The social networking company's $US2 billion acquisition of Oculus VR, a maker of virtual reality goggles, took Wall Street and technology observers by surprise, not least because of the hefty price for a company with no real revenue and untested technology.
But Facebook's desire to bet on "the platforms of tomorrow", as chief executive Mark Zuckerberg described the deal on Tuesday, also marks a broadening of ambition for a company that has until now focused mainly on bolstering its existing service or defending its turf from immediate threats.
It's a strategy more often associated with Facebook's arch-rival Google Inc, which has established a track record of making early bets on the next big thing. Google acquired the Android software that now powers three out of four smartphones in 2005 when PCs were dominant, and Google currently has projects under way involving self-driving cars and robots.
"It's really the first acquisition of theirs which is really thinking about the future, versus the next wave of products or defensive," venture capitalist Jeff Clavier said of Facebook's deal for Oculus.
"I don't know whether Oculus is as exciting as driverless cars or things like that in terms of impact. But at least it's a future technology that will definitively be mass market at some point," said Clavier, the founder and managing partner of Palo Alto-Calif-based SoftTech VC.
Investors seemed unsure about Zuckerberg's crystal ball. Shares of Facebook were down more than 6 per cent at $US60.70 in late trading.
The deal, which comes less than two months after Facebook announced plans to acquire WhatsApp for $US19bn in cash and stock, raised fears about the beginnings of an unchecked spending spree.
"I'd be surprised if a lot of people want to spend serious time with goggles that shut the world out entirely," said industry analyst Roger Kay, who wrote a post on the Forbes website that began: "Okay, I'll come right out and say it: Mark Zuckerberg is nuts”.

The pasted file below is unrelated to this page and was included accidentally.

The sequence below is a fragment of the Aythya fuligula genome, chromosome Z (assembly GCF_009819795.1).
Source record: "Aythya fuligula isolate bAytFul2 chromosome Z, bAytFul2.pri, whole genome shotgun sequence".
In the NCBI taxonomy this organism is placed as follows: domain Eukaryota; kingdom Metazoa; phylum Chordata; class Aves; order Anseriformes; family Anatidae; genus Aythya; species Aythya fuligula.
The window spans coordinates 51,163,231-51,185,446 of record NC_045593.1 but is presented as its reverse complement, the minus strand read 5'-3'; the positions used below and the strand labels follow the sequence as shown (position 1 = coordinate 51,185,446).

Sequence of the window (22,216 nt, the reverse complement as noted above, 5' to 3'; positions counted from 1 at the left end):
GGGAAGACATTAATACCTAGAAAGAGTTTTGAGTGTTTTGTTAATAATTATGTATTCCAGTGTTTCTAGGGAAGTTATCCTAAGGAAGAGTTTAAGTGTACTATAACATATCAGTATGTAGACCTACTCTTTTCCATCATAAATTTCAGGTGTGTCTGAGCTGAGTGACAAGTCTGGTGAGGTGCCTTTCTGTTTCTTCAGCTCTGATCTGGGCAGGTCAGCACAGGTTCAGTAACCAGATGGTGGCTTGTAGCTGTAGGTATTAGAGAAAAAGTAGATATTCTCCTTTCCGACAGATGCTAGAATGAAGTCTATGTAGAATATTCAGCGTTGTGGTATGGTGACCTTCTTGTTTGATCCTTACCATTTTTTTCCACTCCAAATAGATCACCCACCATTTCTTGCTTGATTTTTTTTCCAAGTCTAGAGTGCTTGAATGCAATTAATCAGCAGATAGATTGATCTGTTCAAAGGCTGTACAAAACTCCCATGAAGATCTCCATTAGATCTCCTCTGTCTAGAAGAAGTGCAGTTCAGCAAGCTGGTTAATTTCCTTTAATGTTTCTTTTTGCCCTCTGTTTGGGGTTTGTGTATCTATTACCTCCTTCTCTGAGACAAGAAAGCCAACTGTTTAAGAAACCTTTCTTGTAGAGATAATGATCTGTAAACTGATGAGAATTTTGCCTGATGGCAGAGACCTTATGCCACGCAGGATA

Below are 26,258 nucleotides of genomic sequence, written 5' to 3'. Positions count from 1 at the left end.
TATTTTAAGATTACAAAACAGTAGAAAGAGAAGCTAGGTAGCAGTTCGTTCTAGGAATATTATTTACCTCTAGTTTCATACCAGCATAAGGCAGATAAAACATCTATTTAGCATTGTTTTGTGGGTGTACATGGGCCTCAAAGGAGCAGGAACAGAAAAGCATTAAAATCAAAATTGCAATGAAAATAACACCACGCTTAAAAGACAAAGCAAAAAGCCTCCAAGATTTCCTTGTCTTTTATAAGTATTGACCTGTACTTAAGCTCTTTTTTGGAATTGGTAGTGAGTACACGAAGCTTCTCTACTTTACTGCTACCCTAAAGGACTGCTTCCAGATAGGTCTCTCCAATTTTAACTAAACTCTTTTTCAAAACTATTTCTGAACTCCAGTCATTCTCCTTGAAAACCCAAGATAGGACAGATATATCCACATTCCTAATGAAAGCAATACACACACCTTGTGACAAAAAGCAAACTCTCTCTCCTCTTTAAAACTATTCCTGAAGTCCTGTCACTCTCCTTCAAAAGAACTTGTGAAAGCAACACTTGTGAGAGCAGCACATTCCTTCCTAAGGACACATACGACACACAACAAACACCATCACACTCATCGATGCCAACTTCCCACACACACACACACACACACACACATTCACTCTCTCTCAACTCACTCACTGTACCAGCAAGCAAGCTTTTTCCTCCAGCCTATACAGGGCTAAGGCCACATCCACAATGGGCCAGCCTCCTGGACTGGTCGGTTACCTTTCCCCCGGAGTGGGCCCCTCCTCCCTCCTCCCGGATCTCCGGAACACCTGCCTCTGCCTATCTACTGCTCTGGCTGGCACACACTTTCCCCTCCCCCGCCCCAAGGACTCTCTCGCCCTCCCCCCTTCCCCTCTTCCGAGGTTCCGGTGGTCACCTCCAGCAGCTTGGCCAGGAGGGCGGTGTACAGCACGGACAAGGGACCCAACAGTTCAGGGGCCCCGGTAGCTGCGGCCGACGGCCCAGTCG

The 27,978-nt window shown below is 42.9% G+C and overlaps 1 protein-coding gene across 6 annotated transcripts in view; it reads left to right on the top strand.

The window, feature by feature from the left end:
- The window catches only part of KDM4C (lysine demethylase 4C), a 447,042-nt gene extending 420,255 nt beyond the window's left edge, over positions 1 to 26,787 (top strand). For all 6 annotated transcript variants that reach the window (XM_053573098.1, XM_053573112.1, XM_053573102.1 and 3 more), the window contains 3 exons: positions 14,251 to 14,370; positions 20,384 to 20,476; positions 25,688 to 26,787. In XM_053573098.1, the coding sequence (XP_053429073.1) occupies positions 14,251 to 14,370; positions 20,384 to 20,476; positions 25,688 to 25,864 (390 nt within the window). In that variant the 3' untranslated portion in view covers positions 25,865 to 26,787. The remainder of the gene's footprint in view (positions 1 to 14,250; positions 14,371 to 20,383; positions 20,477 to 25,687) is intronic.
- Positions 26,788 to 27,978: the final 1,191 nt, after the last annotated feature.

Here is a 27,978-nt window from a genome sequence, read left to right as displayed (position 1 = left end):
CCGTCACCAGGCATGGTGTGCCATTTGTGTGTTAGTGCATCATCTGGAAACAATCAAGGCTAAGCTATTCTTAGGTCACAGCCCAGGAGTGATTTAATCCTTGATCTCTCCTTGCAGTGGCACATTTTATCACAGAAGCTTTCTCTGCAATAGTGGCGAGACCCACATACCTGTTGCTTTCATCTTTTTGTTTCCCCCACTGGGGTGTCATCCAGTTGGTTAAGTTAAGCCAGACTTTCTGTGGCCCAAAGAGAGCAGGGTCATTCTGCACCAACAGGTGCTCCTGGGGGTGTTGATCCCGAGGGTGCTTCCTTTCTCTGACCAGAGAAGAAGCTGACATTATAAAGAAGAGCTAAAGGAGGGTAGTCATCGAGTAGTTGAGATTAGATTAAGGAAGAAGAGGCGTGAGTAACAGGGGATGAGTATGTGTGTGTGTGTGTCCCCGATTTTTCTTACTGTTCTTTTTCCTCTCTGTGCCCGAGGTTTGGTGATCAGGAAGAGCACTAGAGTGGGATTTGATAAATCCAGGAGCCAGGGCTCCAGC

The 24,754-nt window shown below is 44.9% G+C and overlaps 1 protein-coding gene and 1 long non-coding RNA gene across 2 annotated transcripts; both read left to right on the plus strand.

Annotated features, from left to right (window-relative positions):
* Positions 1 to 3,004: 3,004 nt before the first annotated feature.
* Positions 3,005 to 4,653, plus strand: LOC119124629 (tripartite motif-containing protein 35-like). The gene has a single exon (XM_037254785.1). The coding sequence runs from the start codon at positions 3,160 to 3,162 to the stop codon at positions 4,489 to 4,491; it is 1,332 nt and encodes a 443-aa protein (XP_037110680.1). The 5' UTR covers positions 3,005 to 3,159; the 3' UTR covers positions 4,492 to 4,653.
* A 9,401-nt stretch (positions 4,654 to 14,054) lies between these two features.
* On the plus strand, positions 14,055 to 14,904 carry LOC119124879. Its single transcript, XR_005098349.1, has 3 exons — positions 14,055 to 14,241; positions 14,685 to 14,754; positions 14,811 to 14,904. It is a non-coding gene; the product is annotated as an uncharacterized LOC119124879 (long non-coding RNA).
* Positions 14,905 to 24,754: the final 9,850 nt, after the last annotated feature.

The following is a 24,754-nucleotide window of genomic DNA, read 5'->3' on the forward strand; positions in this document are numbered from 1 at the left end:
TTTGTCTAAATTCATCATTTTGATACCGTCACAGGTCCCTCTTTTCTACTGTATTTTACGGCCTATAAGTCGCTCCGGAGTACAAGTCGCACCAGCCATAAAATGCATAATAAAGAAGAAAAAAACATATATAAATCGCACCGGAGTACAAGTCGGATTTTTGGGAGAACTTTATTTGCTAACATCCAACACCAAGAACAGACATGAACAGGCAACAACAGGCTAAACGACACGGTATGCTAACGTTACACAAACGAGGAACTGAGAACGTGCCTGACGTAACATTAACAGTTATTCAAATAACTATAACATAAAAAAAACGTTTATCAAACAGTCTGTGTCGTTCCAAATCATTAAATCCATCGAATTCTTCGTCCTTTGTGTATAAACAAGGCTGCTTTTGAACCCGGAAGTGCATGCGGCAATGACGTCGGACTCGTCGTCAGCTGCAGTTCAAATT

Detractors warn that Zuckerberg is spending shareholders' cash on a two-year-old company whose first prototype was infamous for inducing motion sickness, though Oculus says it has largely ironed out the kinks. It has distributed some 75,000 development kits to interested developers, but has yet to ship an actual, consumer-ready product.
Facebook will spend $US400 million in cash on the deal, with the rest in stock. With Facebook's stock up 25 per cent over the past six months, some said it was not surprising that the company was choosing to use its stock to place some bets on the future.
As a percentage of Facebook's nearly $US160bn market value, the Oculus acquisition is not a "bet the company" deal, said Macquarie Research analyst Ben Schachter.
The most surprising thing about the Oculus acquisition was that the buyer was Facebook, and not a hardware company like Apple Inc, said Schachter.
"It's Facebook emphasising a much broader ambition than people perhaps had realised," he said. Despite some of the market's skepticism, Schachter said he believed Oculus could be a good fit for Facebook's communications services.
"People always underestimate the value of these things when they show they are going to be the winning platform," said Joe Lonsdale, a founding partner of venture capital firm Formation 8, which invested in Oculus.
Until now, Facebook's biggest deals have focused on fortifying or defending its social networking service. Photo-sharing service Instagram and mobile messaging app WhatsApp both competed with key aspects of Facebook, threatening to siphon users away from Facebook's advertising-supported website.
It recently stepped up its investments in artificial intelligence. And Facebook was reported earlier this month to be looking at buying drone company Titan Aerospace for $60m, as part of an effort to deliver online access to people in underdeveloped parts of the world.
Google, meanwhile, has an entire "Google X" division focused on "moonshot" projects ranging from wearable computers to airborne wind turbines.
Working on far-reaching technology projects is a good way to motivate engineers and to retain employees, said SoftTech VC's Clavier.
And in the fast-moving technology industry, focusing only on today's business can be dangerous.
"As a Larry Page or a Mark Zuckerberg, you have to be paranoid and think about who and what is going to displace you and make you obsolete," Clavier said, referring to Google's chief executive officer.
"You have to build that next thing or you have to buy that next thing before it happens. Because by the time it happens, it's too late."